Buyer's Remorse: Trading Up a Week-old MacBook
Like I've said before, I'm a cheapskate. I was going to buy a MacBook and be happy with it.
I did, and I was.
I got a new 2.2 GHz MacBook. It was snappy. Everything opened quickly, the two-finger scrolling on the track pad was great, and the screen was bright. Granted, my last laptop was a 900 MHz G3 iBook, so of course this was going to feel a lot faster. On the other hand my main desktop computer is a 2.66 GHz Mac Pro. It's no slouch, but the laptop feels every bit as fast for opening a folder or signing onto the Web.
Since I hadn't had a laptop for months now, it did feel a little heavy having to cart it around. Overall, I was excited and happy with my purchase.
Then, after installing my other software and updating Leopard and all the iLife software, Apple suddenly released new models for both the MacBook and the MacBook Pro lines. It hadn't been even a week, and I was suddenly using last year's model.
Was I mad! The computer was still awesome, but I did wish I'd waited a week before buying.
Because Apple is secretive about new releases, I began looking to find out what Apple's policy on new purchases is. The thing I found was that Apple has a 14-day guarantee. I hadn't even had it for a week, so I should be covered.
Now the slightly bad news: I called Apple support the next day, and while the support person was sympathetic, he hadn't been told what Apple's policy was going to be. The story is that Apple springs these things on its own employees. He said to wait a few days for Apple to release a statement.
I figured the clock was ticking, so I tried my local Apple retail store. I called, and they told me that I could either take it back (and pay a restocking fee) or get refunded the price difference (basically my model is now the low end). I decided that for the price of the restocking fee, I'd rather get the newest model.
It was weird: I was completely happy with the computer, and at the same time I was returning it to get a new one.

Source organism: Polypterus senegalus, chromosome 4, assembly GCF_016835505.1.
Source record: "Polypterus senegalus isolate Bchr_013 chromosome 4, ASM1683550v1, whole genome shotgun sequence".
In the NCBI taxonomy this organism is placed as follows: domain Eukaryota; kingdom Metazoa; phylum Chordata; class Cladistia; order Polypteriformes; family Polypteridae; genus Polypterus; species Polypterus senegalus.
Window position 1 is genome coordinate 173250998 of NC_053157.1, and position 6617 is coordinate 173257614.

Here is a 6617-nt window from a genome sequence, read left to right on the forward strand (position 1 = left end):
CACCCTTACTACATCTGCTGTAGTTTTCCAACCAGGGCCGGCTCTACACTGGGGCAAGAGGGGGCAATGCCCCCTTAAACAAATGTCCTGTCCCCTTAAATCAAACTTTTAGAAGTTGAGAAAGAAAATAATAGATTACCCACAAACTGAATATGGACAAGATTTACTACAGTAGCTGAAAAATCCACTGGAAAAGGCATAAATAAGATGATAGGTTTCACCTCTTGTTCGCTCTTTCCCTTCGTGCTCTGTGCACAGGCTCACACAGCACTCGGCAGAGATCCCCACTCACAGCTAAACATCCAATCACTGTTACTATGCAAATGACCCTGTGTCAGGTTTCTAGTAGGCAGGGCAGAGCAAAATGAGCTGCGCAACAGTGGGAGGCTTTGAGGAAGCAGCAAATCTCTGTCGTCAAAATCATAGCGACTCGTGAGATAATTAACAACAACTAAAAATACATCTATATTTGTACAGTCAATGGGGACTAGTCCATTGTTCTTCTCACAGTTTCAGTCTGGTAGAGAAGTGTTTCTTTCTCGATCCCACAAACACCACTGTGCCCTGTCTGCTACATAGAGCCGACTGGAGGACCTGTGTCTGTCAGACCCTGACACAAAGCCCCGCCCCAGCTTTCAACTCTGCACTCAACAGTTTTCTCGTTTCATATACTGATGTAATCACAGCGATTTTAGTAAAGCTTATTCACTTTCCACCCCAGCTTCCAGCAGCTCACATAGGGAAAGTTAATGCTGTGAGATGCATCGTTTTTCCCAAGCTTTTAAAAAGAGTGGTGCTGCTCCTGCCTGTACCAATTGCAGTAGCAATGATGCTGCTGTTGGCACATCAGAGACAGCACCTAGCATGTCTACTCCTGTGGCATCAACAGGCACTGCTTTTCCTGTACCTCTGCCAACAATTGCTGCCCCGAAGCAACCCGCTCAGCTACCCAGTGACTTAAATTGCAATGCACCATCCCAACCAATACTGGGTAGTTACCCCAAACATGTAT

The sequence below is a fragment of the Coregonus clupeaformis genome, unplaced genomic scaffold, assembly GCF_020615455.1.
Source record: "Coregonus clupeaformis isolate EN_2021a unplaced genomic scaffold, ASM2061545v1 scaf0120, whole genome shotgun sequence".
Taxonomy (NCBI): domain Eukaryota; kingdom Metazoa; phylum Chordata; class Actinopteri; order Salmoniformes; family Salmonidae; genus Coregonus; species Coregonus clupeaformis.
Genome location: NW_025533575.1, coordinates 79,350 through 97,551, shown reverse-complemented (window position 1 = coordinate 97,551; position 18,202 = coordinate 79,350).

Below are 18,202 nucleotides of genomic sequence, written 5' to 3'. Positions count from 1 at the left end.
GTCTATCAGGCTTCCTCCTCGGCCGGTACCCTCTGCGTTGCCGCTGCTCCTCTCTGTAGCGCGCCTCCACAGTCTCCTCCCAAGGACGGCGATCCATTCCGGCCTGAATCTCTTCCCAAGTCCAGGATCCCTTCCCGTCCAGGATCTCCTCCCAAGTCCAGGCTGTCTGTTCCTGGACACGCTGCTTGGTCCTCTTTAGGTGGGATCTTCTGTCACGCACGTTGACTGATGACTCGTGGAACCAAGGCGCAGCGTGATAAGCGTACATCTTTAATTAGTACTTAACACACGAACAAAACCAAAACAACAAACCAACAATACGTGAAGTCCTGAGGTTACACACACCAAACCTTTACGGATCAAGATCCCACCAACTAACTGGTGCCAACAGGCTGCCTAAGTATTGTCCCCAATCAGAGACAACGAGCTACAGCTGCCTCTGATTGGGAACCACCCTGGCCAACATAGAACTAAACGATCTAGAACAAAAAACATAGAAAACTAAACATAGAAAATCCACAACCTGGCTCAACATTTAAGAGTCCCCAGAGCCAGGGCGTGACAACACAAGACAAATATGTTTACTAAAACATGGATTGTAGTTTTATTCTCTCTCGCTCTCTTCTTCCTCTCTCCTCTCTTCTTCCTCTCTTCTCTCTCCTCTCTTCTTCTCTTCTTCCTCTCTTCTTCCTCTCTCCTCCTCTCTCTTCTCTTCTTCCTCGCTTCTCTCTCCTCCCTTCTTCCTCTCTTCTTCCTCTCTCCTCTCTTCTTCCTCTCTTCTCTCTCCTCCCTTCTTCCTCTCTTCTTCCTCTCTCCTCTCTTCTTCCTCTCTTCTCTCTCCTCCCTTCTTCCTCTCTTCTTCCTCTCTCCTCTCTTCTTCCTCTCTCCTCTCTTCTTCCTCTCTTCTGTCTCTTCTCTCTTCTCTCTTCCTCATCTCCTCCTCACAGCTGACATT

All weirdness aside, I went to the store and made the exchange. Except for waiting in line, I was all done in 10 minutes. It was exciting to have another new MacBook to open and use. I can't say that I notice much difference, but I hadn't really used the last one long enough to get used to it.
While at the Apple Store, I finally got the see the MacBook Air. I would almost have made the switch. The MacBook Air is amazing. They were near the cash register, so I kept looking at them while I was waiting in line. They looked as thin as paper from where I was standing. When I got to pick one up, I noticed that the weight difference between them and my new MacBook was significant. Neither requires weight training to lift, but the Air requires no effort to hold.
I've thought about the other compromises: no DVD, few ports, and a slightly slower processor. Except for installing some software, I never did use my CD/DVD drive much on any laptop. I mostly use the USB port for plugging in a flash drive or a mouse. As a laptop, I don't want a lot of cords plugged into it, anchoring it in place.
I also know that between 2.2 and 2.4 GHz there is not much difference. I could probably live with a slightly slower processor for most things (1.6 and 1.8 GHz in the MacBook Air). I have the desktop computer for any heavy work. Those two extra pounds would really add up if I had to carry it through airports and hotels on a regular basis. Apple obviously did their homework before releasing this computer.
I think Apple has a strategy with the MacBook Air. It probably doesn't require extra cost to make, and the missing DVD will make the perceived specifications less than a comparable MacBook Pro. It could be a transition product that will eventually replace the whole MacBook line.
At the same time, Apple is happy to sell you digital copies of movies, so you no longer need a physical DVD drive. The MacBook Air is the perfect transition product to get consumers used to the idea that laptops don't have to come with a DVD. It will go from a "high priced low spec" machine to the new entry model for an all digital market. This will disrupt the rest of the computer market, who treat these kinds of computers as executive perks.
Bottom line: Apple has a friendly enough 14-day return policy. The new MacBooks are great, but the MacBook Air is a compelling product. I think I will remain happy with my MacBook purchase for a long time.
Overall I think Apple is creating new products to widen their appeal and is less concerned about contriving sales through dissatisfaction with older models. The only Mac I want to replace is my kids' G4 Mac mini, and only because my son loves games. (You're happy with your Mac until you change your work habits or the kinds of things you want to do.)
Quick, go buy a Mac before the new models come out. You never know when Apple will release the next round.
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